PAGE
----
Hey there, time traveller!
This article was published 1/4/2020 (294 days ago), so information in it may no longer be current.
Business owners are extremely anxious about their very survival — a new survey shows one-third of Manitoba businesses are unsure if they will even be able to reopen — but some are using the current downtime to make sure they come out the other end in better shape.
With all non-essential businesses forced to close for the next two weeks, the COVID-19 pandemic is proving to be the ultimate business disrupter.
At World Trade Centre Winnipeg, which also operates the Business Info Centre (BIC) services (that was formerly offered by the Canada/Manitoba Business Service Centre), business is booming.
In addition to the export development services that WTC does on behalf of the province, it runs a myriad of business development seminars, most of them free of charge.
Remy Soubry, director of operations at Browluxe Inc., was just getting ready to go online to take in a webinar called Adapting Your Business Sales.
Her business sells a specialized line of cosmetics online and to other salons who retail it. But with salons forced to close, she’s looking for ways to adapt.
"I’m looking to figure out how to stay connected to customers and how to best navigate the conversation as it applies to the current climate,’ she said.
A number of new seminars have been added to BIC’s schedule – which are all now being offered exclusively online— and Mariette Mulaire, the CEO of World Trade Centre Winnipeg, said take-up has been brisk.
There were 54 registrations in one day for a seminar in two weeks on How to Start a Business in Manitoba. There is typically a handful of attendees for this seminar, held about six times per year.
"We are being bombarded with questions about our services and seminars," she said.
There is obviously a lot of fear and uncertainty out there, but she said the good thing is that many business owners may now have the chance to work on their business instead of just in their business.
"For instance some are realizing they have never spent time thinking about using social media, now they have the time to do it," she said. "When it comes to opening their own business, people are now deciding to put together a plan and start to do the research."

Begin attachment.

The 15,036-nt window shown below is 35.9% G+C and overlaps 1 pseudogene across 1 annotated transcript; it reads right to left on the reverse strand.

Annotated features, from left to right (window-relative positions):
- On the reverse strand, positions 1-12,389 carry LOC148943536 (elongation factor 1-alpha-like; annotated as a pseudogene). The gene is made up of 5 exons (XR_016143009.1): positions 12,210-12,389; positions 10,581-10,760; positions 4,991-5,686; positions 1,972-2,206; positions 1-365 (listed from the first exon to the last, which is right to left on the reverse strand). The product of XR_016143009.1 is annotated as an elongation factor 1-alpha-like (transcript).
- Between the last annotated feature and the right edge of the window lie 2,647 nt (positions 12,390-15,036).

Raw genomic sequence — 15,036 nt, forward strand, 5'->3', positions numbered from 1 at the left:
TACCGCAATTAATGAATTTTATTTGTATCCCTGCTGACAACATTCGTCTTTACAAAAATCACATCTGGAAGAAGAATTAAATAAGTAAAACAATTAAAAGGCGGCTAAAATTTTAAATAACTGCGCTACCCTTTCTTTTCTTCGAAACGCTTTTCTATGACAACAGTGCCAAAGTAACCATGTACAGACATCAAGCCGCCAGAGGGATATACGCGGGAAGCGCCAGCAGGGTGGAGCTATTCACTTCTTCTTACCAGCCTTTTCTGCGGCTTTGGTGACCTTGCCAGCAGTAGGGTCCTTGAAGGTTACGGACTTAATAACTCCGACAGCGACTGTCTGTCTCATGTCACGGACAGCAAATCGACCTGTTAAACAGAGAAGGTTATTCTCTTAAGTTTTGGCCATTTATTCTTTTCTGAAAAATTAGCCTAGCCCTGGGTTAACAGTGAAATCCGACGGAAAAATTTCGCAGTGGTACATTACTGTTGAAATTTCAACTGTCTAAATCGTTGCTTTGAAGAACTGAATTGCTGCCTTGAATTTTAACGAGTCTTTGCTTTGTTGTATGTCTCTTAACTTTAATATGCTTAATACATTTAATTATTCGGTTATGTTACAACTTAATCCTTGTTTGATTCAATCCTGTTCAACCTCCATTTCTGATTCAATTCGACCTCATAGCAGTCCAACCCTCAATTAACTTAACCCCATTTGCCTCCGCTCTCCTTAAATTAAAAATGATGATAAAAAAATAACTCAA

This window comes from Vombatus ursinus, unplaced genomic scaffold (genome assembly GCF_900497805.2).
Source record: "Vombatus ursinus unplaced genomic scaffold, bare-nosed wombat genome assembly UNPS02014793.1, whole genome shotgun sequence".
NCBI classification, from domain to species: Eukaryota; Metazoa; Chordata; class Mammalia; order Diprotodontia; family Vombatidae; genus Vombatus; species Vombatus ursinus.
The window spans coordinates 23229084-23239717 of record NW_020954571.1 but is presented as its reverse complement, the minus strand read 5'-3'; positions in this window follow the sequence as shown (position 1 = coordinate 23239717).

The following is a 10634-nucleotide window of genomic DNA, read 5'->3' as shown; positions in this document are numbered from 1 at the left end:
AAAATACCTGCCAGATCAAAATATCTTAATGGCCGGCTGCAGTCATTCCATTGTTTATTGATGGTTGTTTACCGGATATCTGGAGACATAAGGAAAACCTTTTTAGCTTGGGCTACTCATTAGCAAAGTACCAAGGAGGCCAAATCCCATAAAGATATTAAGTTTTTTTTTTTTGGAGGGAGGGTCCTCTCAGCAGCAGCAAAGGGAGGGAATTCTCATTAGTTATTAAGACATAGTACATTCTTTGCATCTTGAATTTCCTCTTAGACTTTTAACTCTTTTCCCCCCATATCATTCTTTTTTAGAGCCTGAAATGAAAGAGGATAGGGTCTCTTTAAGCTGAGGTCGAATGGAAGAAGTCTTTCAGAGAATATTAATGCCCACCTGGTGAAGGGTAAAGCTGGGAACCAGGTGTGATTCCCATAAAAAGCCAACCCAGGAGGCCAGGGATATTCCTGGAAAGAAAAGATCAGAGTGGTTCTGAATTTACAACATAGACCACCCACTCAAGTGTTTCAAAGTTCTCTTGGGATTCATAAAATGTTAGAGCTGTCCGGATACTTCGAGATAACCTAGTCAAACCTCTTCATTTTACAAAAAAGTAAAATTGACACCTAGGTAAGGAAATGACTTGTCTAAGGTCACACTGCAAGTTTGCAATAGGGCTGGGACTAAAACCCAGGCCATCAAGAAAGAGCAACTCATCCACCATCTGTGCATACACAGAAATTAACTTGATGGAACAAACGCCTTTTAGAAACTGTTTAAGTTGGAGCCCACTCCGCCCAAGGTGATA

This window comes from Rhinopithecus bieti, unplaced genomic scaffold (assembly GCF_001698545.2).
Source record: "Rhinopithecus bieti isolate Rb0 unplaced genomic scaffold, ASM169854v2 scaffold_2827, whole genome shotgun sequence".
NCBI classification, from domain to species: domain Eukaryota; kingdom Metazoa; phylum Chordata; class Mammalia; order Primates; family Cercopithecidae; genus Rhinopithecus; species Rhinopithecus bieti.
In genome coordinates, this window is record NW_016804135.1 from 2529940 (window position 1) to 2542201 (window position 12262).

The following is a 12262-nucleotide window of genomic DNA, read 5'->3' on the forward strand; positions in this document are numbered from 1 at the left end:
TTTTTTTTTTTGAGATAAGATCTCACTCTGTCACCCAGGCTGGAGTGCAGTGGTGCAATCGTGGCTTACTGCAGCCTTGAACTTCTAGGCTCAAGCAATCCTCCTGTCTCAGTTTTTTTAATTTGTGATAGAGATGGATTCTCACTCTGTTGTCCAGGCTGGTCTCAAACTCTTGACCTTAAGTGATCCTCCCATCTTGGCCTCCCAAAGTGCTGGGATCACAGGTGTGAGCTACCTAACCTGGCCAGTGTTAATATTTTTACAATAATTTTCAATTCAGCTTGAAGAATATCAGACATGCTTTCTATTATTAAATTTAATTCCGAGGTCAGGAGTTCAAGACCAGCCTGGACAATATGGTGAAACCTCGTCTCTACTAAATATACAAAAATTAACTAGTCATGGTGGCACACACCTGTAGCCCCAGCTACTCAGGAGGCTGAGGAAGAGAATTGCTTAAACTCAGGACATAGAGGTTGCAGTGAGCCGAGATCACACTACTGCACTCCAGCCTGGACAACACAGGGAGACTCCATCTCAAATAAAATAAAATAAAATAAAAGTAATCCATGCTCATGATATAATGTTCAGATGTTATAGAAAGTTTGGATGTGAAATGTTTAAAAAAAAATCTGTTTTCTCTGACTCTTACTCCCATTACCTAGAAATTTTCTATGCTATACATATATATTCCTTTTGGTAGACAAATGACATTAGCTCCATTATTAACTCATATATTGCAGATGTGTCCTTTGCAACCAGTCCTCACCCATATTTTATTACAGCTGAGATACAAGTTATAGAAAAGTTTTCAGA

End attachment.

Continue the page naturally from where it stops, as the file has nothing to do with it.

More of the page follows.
Mulaire — who is getting a crash course in using Zoom, the popular video teleconferencing platform — continues to maintain a busy schedule of outreach and business support activities.
WTC’s popular Trade Accelerator Program is holding virtual roundtable discussions with business operators who have taken the program, to compare notes.
Carole Freynet-Gagné, owner of Apprentissage Illimité Inc. an educational resource publisher and translation bureau, is a graduate of the Trade Accelerator Program.
She was in Colombia on an export mission when the pandemic hit. Since she came back she’s begun to tackle some of the elements of her business that may allow her to travel less and to address things to be successful in the export scene, like protecting her intellectual property.
"That’s the kind of thing that you leave on a shelf and only do when you really need to," she said. "So we are looking into doing that, things like reorganizing our contracts and our confidentiality agreements with subcontractors.
"Now that I have time… we are working as hard as before."
Wayne Ludman, owner of Ludman Manufacturing, is also a CPA and a certified aircraft maintenance engineer. In addition to the small-scale custom manufacturing work his shop does, he also provides strategic planning services and finance and engineering work to a select group of clients.
He was looking forward to taking part in an alternative sales webinar.
"I’m a big fan of the WTC seminars. We help many companies retool their budget and the most important part of the budget that drives everything is the sale budget,’ he said. "We have to consider different ways to drive sales while still respecting all the current constraints that are in place."
The COVID-19 pandemic is causing the most severe economic shock felt in our lifetime. It will not last forever but the business landscape is surely going to change.
Remy Soubry wants to understand what some of those new terms and conditions might look like. For instance, she understands that right now there might be a reduced amount of income that folks have to spend on things like cosmetics and she wants to understand how to adapt to be able to provide services even if it’s not at the same level as before.
"The Winnipeg community has been fantastic, coming together at this time. Everyone is feeling supportive," she said. "We are modifying and making sure we are still able to have some income and not gouging people on the other end."
Martin Cash has been writing a column and business news at the Free Press since 1989. Over those years he’s written through a number of business cycles and the rise and fall (and rise) in fortunes of many local businesses.